Next you look to see if they have a filter of some form such as a sedimentation box. La Mica did not. They had a natural filter above the dam, but only a simple desarenador. So after noticing the obvious stuff, I have to grill them with questions. Questions about repairs, valves, microcuenca management and more. I had a 12 page packet that I would be full with info once I finished the diagnostic. This questioning process was entertaining as well as frustrating because of the little quarrels that would break out with each question. It took me till I had scribbled out several answers to realize that after they gave me an answer I still needed to give them a few minutes to think and debate, leading to a new and final answer. Once finished with that we would take and aforo. This is where the bucket comes into play. Basically, someone holds the bucket under the water flow while I record the time. This is done to calculate the flow of the source in gal/min in order to see if the source is strong enough to support the community’s population. By the time we completed all of this it was around noon so we ended up eating lunch there at the source. I only brought a few bags of chips, but as many Hondurans are they were super generous and specifically packed me a lunch of fried chicken.

After lunch I continued with the question bombing, but now on the subject of the conduction line to the tank. The question I was most interested in hearing the answer for was how many meters of piping does your conduction line have. That would answer how far I would have to walk to get back. Unlike the trip there, we would have no truck for the journey back. Needless to say I was interested in how many kilometers I would be walking, but of course they didn’t know the answer to that question. So I would just have to wait and see. After the questions we set off walking the line to check the information that they gave me. Below is a pick of the first rompecarga, a box that breaks the pressure, which has been broken into.

We took another aforo here and it was only about a half a second slower here then the source, which is especially good considering this section of the line was built in the 70’s. However, only a few hundred meters further down we encountered their problem.Basically, it’s a creek that their conduction line had to cross. The problem is that they are using exposed pvc to cross it. This leads to problems such as this….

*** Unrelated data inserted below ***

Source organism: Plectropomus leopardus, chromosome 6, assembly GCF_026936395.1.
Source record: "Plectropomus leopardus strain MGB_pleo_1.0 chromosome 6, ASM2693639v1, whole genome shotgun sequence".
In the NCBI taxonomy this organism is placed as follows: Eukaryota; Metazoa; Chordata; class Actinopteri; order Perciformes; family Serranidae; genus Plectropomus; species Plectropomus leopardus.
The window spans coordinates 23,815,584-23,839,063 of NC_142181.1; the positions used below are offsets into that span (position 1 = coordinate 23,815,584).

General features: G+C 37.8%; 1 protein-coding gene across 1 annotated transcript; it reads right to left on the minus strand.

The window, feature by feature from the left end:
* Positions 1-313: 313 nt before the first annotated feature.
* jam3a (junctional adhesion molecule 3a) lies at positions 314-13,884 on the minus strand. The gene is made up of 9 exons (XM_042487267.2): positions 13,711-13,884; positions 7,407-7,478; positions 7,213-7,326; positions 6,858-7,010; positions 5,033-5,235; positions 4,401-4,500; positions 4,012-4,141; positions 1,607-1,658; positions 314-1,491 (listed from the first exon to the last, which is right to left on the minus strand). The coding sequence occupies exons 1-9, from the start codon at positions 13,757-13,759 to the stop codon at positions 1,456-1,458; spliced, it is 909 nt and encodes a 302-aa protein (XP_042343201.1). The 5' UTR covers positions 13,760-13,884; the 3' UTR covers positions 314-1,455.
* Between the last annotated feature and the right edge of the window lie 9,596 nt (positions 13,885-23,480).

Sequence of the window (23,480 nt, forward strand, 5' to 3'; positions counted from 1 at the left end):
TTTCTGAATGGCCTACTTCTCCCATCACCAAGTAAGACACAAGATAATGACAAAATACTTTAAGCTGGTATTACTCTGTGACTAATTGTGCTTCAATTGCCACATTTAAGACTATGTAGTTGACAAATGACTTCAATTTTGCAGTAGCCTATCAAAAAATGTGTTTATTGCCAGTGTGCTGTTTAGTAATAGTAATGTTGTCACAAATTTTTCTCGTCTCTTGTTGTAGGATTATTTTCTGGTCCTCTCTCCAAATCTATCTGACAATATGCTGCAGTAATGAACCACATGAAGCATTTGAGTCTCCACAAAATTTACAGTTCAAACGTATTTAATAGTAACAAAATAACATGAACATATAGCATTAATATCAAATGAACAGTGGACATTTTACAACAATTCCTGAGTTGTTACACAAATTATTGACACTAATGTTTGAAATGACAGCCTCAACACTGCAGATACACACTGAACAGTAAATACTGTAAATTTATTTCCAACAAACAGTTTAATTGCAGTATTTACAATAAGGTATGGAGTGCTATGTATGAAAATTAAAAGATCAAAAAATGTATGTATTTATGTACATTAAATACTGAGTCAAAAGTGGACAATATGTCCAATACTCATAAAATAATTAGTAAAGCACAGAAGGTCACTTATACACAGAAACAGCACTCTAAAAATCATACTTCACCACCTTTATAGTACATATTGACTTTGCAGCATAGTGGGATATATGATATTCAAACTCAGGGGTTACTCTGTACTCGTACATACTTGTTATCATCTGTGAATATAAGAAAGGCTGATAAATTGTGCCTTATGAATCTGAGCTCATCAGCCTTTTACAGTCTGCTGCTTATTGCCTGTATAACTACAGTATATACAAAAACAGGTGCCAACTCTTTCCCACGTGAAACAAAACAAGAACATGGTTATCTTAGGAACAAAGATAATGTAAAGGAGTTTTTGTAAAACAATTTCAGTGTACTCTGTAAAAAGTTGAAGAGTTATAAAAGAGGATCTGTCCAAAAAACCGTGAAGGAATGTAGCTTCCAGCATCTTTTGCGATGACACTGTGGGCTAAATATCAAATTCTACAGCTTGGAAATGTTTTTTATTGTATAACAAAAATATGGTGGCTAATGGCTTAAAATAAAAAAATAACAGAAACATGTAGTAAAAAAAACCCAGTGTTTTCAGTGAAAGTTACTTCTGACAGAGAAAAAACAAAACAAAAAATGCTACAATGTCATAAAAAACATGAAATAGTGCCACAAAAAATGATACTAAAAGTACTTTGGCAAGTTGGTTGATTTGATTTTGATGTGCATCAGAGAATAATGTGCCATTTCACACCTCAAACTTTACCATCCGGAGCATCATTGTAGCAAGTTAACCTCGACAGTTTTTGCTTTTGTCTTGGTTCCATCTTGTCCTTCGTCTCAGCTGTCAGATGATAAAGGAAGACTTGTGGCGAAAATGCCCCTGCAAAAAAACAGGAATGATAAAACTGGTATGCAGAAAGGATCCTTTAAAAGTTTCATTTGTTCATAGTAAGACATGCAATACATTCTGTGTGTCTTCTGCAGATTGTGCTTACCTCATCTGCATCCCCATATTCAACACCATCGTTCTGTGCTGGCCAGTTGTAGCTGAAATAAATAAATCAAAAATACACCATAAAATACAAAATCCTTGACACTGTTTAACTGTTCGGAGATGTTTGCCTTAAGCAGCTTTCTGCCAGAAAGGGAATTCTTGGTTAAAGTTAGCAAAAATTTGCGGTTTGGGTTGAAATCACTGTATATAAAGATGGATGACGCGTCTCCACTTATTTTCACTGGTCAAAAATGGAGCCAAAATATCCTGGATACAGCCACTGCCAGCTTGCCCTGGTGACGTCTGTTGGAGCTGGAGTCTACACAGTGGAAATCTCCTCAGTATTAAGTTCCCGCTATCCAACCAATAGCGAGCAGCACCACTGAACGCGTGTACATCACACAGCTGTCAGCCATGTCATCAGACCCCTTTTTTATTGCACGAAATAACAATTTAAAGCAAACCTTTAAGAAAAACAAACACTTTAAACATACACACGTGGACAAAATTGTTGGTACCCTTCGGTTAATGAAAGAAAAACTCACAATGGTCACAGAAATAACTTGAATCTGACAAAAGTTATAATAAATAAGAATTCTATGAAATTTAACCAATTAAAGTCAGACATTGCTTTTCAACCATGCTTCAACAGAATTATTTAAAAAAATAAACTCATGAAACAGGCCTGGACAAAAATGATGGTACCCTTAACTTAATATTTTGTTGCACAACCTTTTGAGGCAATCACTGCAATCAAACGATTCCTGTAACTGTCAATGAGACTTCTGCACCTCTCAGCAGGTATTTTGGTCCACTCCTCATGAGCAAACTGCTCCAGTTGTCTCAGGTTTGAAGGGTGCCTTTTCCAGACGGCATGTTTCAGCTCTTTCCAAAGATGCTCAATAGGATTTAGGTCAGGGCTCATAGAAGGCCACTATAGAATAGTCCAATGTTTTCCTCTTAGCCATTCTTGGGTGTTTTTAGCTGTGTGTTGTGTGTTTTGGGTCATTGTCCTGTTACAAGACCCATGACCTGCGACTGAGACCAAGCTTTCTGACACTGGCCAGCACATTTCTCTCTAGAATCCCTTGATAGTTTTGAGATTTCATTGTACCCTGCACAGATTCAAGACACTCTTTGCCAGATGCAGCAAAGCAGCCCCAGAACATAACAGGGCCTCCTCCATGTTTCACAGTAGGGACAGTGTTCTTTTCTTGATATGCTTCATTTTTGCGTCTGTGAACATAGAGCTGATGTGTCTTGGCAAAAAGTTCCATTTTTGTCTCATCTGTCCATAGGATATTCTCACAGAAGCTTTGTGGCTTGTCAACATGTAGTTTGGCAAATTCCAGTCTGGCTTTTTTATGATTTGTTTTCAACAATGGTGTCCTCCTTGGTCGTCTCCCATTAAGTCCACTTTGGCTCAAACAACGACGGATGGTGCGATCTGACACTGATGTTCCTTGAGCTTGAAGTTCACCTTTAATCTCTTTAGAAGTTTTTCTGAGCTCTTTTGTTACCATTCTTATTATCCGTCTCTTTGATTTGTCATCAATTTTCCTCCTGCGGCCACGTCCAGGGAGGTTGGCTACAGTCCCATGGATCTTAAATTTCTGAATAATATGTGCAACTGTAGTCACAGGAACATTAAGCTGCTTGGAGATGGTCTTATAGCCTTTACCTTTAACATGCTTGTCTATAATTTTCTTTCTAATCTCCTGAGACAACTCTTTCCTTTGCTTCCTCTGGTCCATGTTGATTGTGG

and this….

In reality the original design probably specified the use of iron pipes, but to cut costs in either the original construction or reparation they used pvc. From here we trekked on to the next rompecarga, where we found evidence of more tampering, and obviously no water. Here is a pic of the view.

The president of the junta with fresh bananas from the café finca that we were passing through.

A view back to where we walked from. The water source is not in the pic, but it’s up and to the right of the top corner. We had been walking for over 4 hours at this point at a brisk pace and I was told that the tank and town were still a good hour walk ahead of us. The second photo below is of where we were walking towards.

We did finally make it to the tank, but there wasn’t much to do as they didn’t have water. So I finished up with the questions I had and walked to the road, glad to see that Eric and Tony were there waiting with a car. It turned out that the system that Tony went to inspect has a 24 km conduction line from source to tan. He couldn’t possibly walk that in an afternoon so he asked his questions and visited the tank, but didn’t come close to the amount of walking that I was put through. I’m fully confident he knew the information about the communities when we were dividing them up. We picked up Sandra and started to make our way back to Ilama at around 5 in the afternoon. After my first real day of work I was thoroughly exhausted. Since then I have done several other diagnostics, I’ve visited San Pedro for a meeting with Water for People, and tomorrow I am to do my first topographic study. The work has definitely begun.

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Ilama y Fútbol

As of today I have officially been living in Ilama for exactly one month. Ilama is the town where I will be living and working for the next two years. It’s a small town with about 3,000 people living in the city center.  It has a handful of pulperias which are family run convenient stores,   1 hardware store, and a comedor.   So there’s not too much going on.